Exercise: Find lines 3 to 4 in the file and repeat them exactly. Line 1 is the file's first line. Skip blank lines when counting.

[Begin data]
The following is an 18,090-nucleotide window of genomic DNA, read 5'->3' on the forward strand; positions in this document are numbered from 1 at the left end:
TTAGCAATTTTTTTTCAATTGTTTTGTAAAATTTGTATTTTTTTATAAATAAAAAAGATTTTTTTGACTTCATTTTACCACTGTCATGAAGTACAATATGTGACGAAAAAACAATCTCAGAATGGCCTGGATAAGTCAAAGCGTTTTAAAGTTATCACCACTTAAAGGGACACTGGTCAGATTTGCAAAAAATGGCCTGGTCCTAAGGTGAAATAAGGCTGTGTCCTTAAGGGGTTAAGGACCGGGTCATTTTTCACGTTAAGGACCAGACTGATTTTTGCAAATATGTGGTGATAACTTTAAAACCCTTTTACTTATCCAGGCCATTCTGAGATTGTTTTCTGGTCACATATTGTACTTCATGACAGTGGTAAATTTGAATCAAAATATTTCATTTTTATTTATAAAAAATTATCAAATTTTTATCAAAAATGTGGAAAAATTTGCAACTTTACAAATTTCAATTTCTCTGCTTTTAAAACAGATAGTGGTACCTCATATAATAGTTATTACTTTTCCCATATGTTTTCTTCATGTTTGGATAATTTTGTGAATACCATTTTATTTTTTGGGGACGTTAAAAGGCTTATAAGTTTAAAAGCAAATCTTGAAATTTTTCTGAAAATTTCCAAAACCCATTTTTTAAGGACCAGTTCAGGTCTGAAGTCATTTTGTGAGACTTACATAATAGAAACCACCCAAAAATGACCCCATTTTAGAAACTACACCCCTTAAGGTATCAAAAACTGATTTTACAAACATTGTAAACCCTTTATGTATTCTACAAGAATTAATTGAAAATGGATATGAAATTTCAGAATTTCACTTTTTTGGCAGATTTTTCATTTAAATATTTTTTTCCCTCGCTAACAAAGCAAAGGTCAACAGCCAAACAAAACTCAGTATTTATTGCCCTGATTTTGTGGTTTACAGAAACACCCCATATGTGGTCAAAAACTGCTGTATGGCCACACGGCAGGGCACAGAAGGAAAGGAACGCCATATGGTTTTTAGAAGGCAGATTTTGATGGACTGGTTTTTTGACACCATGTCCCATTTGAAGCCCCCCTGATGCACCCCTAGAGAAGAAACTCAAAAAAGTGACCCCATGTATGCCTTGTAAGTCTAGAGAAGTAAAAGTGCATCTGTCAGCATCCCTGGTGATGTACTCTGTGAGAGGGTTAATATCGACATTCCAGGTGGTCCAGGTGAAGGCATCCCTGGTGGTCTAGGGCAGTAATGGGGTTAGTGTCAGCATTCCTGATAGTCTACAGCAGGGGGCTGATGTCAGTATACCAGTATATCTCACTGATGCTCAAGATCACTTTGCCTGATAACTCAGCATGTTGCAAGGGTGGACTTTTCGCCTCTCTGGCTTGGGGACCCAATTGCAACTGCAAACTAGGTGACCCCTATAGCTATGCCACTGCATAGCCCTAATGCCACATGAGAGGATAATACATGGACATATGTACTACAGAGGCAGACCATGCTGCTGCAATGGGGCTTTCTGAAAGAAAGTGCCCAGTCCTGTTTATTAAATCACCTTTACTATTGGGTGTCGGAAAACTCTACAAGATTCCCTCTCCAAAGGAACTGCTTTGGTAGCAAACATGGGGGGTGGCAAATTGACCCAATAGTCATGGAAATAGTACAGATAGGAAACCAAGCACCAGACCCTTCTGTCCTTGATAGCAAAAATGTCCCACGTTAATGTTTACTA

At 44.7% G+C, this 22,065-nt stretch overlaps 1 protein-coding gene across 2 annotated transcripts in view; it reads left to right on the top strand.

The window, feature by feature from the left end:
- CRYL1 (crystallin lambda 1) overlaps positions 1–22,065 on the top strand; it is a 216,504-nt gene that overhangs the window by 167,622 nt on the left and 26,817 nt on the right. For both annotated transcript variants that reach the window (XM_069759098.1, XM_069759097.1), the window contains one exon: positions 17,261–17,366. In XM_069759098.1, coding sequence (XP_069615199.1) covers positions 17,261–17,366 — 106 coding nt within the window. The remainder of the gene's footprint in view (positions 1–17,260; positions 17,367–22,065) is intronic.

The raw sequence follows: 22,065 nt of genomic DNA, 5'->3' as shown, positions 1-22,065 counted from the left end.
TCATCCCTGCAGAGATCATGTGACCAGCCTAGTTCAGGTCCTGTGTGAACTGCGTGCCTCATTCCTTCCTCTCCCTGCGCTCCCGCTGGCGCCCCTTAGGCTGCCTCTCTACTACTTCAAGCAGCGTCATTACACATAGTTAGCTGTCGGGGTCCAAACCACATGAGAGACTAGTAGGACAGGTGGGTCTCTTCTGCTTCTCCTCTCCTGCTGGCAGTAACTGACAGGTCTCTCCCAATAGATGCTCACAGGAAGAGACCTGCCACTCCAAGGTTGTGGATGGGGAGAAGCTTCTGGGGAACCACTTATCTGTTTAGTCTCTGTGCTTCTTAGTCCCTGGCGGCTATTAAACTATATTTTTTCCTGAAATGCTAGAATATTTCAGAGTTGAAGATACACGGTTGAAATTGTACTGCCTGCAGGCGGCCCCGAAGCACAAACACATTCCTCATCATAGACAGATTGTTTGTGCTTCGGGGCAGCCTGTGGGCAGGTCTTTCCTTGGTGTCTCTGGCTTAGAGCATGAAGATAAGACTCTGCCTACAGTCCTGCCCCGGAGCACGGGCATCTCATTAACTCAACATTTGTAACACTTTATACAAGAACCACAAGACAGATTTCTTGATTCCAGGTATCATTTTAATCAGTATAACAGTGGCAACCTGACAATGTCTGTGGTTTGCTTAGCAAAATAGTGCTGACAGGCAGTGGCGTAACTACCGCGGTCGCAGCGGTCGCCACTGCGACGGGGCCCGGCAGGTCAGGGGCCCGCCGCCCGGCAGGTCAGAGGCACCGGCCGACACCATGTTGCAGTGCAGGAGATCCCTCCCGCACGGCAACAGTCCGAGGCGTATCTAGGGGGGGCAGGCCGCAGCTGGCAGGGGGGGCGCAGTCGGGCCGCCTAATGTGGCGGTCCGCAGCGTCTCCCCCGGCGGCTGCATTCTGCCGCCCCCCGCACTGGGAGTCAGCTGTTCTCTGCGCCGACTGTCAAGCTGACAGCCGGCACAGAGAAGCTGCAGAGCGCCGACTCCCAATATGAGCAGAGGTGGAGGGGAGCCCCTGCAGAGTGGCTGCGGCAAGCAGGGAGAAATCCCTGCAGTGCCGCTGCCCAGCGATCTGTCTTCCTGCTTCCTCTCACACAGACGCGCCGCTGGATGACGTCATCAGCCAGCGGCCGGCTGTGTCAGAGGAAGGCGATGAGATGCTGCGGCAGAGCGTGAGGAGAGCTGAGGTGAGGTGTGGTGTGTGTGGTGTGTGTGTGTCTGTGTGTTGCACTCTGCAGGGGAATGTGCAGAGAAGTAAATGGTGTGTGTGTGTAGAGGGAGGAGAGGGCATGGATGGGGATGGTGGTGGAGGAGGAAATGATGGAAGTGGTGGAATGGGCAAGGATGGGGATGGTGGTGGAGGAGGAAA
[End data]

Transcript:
At 44.7% G+C, this 22,065-nt stretch overlaps 1 protein-coding gene across 2 annotated transcripts in view; it reads left to right on the top strand.

The window, feature by feature from the left end: